Yes, it is fair to say that he was not adverse to resort to hard power – though in his conversations with me he expressed deep remorse over handing the police so much power at times. But he admitted that every resort to repression was probably a symptom of failure. (It is not hard to believe that somewhere in his heart, he harbours the wish that the Anwar Ibrahim mess has been handled differently – and better.)

It was certainly illuminating when I asked him about Machiavelli’s famous dilemma – Whether it is better for the Prince to be loved or feared. His response was quite different from that of Singapore’s Lee Kuan Yew.

The subject of my first book in the Giants of Asia series (‘Conversations With Lee Kuan Yew’) said that, if he had to choose, he would choose fear over love. But Mahathir’s choice was – rather unabashedly expressed – to want to be loved.

But will the average Malaysian believe this? Not being the average Malaysia, I have no idea. But when he answered this way, I no more doubted the sincerity of his answer than the sincerity of LKY’s.

A man of contradictions

Yes, Mahathir is a man of contradictions. And especially for the sympathetic Western journalist, the effort to scope out this complex Machiavellian Muslim was made much more difficult by his troubling – and dreary – attacks on Jews and Israel, just about whenever he needed someone to blame with whose demonisation his constituency would have no special quarrel.

But he jabbed at this convenient punching bag too much, whatever the demands of domestic politics. So is he in fact an anti-Semite?

It was difficult, sitting in his stratospheric office in Petronas Tower One, or in his Perdana Foundation crib in Putrajaya, to imagine this clever, sophisticated man as out-and-out anti-Semitic. Others share this doubt, too.

Consider the judgment of former Asian Wall Street Journal editor Barry Wain, in his rigorously detailed, scholarly bestseller ‘Malaysian Maverick’ (2009): “…Almost no one who knew him well or observed him at close range for any length of time believed he was anti-Semitic.”

That Mahathir resorted to seemingly anti-Semitic language proves to me not that he has anti-Semite sentiments but that he was a Muslim Machiavellian. He used whatever tools, rhetorical or whatever, he could get his hands to keep his people and his party with him – and his country moving forward.

The bottom line is that Mahathir’s 22-years of moderate Muslim Machiavellianism left behind a country far more developed than it was in 1982 when his reign began. His successors are now notably hard-pressed to maintain the same pace.

They also seem hard-pressed to keep Malaysia as calm and productive. Dr M himself expresses enormous satisfaction that, during his time, all more or less remained quiet on the ethnic and religious tension front.

He imagines that he helped position the country somewhere between Turkey, on the one hand, and Iran on the other. That made great sense. It’s doubtful that a rigidly secular governance approach would work for Malaysia, or that a purely Islamic Republic of the Iran variety would be remotely good for it.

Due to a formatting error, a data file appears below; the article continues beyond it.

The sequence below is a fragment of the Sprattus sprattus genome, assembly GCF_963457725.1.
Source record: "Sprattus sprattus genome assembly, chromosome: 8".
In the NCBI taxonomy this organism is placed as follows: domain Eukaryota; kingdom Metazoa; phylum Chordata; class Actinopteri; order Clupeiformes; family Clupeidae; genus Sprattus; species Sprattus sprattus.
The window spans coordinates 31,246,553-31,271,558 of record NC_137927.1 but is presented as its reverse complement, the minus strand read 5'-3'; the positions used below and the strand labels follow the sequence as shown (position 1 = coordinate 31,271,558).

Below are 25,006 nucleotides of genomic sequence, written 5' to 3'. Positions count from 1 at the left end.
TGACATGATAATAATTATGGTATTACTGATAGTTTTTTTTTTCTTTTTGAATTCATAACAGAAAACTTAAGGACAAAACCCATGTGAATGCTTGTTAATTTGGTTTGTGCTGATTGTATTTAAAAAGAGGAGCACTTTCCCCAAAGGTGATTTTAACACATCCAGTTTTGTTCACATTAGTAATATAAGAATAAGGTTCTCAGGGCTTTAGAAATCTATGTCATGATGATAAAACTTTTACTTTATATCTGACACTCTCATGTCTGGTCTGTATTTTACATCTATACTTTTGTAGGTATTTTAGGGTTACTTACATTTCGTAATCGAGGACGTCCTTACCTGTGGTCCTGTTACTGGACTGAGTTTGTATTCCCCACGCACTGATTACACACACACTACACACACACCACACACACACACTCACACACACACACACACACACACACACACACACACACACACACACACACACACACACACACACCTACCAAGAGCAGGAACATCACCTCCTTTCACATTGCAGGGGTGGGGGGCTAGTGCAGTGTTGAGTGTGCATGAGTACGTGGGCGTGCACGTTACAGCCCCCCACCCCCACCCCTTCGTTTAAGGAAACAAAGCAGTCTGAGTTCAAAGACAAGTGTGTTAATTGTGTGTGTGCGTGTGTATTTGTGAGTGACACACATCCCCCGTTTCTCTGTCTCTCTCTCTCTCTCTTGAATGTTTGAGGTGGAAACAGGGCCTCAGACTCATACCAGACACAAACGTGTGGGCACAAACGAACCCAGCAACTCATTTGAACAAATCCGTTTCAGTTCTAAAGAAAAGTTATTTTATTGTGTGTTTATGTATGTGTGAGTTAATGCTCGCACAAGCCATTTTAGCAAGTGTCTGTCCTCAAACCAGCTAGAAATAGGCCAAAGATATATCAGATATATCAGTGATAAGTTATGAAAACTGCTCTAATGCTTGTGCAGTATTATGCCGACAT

Malaysia, for all its problems, is admired internationally precisely because of its moderate Muslim modernisation. Can anyone imagine Malaysia erupting in the manner of Egypt? Certainly it could not have happened on Dr M’s watch.

Construct this notion in another, even more provocative way: Can anyone imagine Egypt coming to a stop, as it has this past week, if its leader these past decades had not been the clumsy Hosni Mubarak but the clever Mahathir Mohamad? This is the implicit thesis of my new book ‘Conversations With Mahathir Mohamad’, and it offers significant international implications.

It is time for Malaysians to give this devil his due.

*Professor TOM PLATE is author of ‘Conversations With Mahathir Mohamad’, just published by Marshall Cavendish, and is the newly appointed distinguished scholar of Asian and Pacific Studies at Loyola Marymount University in Los Angeles. He is a veteran American journalist whose regularly syndicated columns on Asia, since 1996, have appeared in newspapers around the world. The next ‘Giants of Asia’ book will focus on Thaksin Sinawatra, until the 2006 coup in Thailand that country’s longest running democratically elected prime minister.

11 thoughts on “Tom Plate on Mahathir

  1. It is all glossy and glowing for some writers in distance land to conceptulise the Mama Kuty a/l Kerala kutty reign. If such writers had lived and experienced the hidden corruption, violation of the fundamentals of fair and just governance of a country , which the mamakuty sustematically failed. His latets tirade of the country belonging to the malays is a ploy in cohort with Najib to rule the country by Malay communalism at the expense of citizen rights or jus solis of non Malays. I see only evil in both their faces.